Business think tank Accelerate Cape Town and KPMG brought several large companies together earlier this month to discuss emerging renewable energy opportunities in South Africa, with input from experts in business, academia and government.
Accelerate Cape Town’s 48 member companies include some of the largest corporates in the country and a number of multinationals who have offices in the Western Cape.
Outgoing Accelerate Cape Town CEO Guy Lundy (pictured) said it was important for the regional business community to consider the importance of the role of renewable energy in making Cape Town a more competitive business hub globally. Lundy will be succeeded as CEO by former Ernst & Young executive Chris Whelan in July 2012.
Lundy said Accelerate Cape Town and sponsor company KPMG launched these quarterly Sustainability Forums two years ago, having found that the leaders and sustainability managers of large companies in the region often felt isolated and out of touch with what their peers were doing to address common issues. A regional forum to connect business leaders with similar sustainability goals therefore needed to be established.
Money going into renewable energy
As a prelude to the Forum, Accelerate Cape Town and KPMG acknowledged that the 2003 White Paper on Renewable Energy Targets calls for the energy equivalent of 4% of South Africa’s current energy consumption to be provided from Renewable Energy Sources by 2013. One result of this is that business is now exploring the bottom-line viability of renewable energy technologies, and where they should be investing in such projects.
“As a business city, we need to look at our sources of power. If energy is to become more expensive over the next few years (with traditional energy source prices likely to rise dramatically), it will be harder to attract business to Cape Town,” Lundy said.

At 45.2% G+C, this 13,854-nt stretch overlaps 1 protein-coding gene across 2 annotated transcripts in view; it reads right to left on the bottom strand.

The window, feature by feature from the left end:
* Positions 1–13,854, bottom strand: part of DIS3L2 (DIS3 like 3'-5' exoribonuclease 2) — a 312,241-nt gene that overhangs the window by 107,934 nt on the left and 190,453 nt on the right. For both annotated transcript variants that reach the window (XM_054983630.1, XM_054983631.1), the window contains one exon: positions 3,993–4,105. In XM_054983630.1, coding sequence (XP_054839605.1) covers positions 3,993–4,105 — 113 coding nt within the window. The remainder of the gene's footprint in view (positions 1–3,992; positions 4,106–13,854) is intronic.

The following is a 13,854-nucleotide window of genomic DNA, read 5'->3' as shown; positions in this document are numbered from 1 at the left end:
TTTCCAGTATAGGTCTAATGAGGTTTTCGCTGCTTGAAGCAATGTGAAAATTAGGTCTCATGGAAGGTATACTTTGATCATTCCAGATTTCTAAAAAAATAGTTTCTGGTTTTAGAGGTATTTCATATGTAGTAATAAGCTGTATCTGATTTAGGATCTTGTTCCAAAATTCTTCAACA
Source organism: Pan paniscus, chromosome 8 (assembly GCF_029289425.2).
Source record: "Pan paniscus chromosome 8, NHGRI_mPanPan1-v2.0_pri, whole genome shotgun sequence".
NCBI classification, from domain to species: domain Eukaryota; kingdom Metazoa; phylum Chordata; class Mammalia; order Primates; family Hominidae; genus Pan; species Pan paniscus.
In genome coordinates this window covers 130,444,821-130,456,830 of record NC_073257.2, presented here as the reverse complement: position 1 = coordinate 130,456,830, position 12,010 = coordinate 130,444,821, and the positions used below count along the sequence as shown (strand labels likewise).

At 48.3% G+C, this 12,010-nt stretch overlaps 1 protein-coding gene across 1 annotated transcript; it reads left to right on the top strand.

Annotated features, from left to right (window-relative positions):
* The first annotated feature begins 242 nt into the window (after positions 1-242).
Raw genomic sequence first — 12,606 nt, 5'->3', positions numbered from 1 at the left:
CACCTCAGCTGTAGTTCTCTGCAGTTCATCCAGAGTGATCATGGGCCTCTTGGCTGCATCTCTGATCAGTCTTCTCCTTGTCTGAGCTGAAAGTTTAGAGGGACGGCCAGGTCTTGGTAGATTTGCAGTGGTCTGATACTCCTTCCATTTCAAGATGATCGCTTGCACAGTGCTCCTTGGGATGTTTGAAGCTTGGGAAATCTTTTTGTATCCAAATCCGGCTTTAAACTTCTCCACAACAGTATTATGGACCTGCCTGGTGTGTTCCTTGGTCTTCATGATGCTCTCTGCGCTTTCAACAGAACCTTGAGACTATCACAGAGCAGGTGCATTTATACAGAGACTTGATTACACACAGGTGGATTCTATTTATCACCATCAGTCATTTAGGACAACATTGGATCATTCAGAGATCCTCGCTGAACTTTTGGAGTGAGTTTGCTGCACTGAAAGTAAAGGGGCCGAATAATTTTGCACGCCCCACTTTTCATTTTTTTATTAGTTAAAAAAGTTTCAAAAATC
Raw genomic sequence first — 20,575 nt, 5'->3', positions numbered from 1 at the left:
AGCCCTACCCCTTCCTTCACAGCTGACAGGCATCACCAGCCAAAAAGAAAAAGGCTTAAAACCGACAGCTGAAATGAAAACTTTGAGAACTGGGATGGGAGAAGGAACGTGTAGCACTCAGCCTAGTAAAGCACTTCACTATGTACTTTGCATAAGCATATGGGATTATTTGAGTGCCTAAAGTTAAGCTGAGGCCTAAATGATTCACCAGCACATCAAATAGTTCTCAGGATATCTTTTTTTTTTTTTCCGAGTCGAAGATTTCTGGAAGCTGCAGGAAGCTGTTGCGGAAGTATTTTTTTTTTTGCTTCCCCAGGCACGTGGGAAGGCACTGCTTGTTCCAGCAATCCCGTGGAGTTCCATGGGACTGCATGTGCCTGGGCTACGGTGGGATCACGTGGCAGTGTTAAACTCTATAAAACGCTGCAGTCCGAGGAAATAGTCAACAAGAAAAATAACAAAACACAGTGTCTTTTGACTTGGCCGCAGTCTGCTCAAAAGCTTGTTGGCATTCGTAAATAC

The Forum at KPMG was addressed by Professor Wikus van Niekerk, Director of the University of Stellenbosch’s Centre for Renewable and Sustainable Energy Studies (CRSES), Sarah Ward from the City of Cape Town’s Environmental Resource Management Department and Marvin Benjamin, City Account Manager at Siemens. Benjamin is responsible for business development across Southern Africa’s urban areas, including cities and municipal jurisdictions.
Van Niekerk said South Africa had some of the world’s best solar energy resources, especially in the Northern and Western Cape and the Free State, good wind resources especially in the rural Eastern Cape and Karoo, and very good ocean energy resources in Cape Town. He believed Concentrated Solar Power (CSP) projects in South Africa is the most attractive renewable energy option for South Africa.
Solar power a potential job creator
“CSP energy projects have significant job creation potential and are a very reliable energy source”, he said. By contrast, for example, setting up facilities in the ocean to capture wave energy is still costly, a safety risk to technicians, and entails the use of technology still under development.
Renewable energy industries had good growth potential, owing to government’s Integrated Resource Plan, the first commitment of its kind by government, he said.
“This is an exciting time for renewable energy in South Africa, but it is crucial that government makes it work. Independent power producers also need to come in on time and on budget. I am however particularly concerned about financiers’, and especially banks’, lack of support for renewable energy projects in this country. They don’t seem to believe in reliable renewable energy, but in time, I’m sure they will recognise the real viability of these projects,” Van Niekerk said.
The capacity to help
Benjamin said few people knew that Siemens has 150 years of history in South Africa. Currently Siemens plays a role in 85 cities around the world, including Cape Town, in the area of sharing research on energy efficiency. In doing so, it partners with 10 South African universities for research purposes. Benjamin said Cape Town had a population of 3.8 million and the growing population was placing particular stress on road infrastructure and water supply. “Siemens has the capacity to help and share research,” he said.
Ward said that one of the ways that the City of Cape Town is addressing the issue of energy security is by setting a target to reduce energy consumption in the city by 10% by the end of 2012, and to obtain 10% of its power from renewable and clean energy resources by 2020.
Ward also said the city is looking at an optimum mix of renewable energy sources, with wind power displaying the greatest capacity for clean energy provision in the future.
When asked how business could assist the City of Cape Town in reaching its renewable energy targets, Ward said: “I think smart technology development is a massive business opportunity.”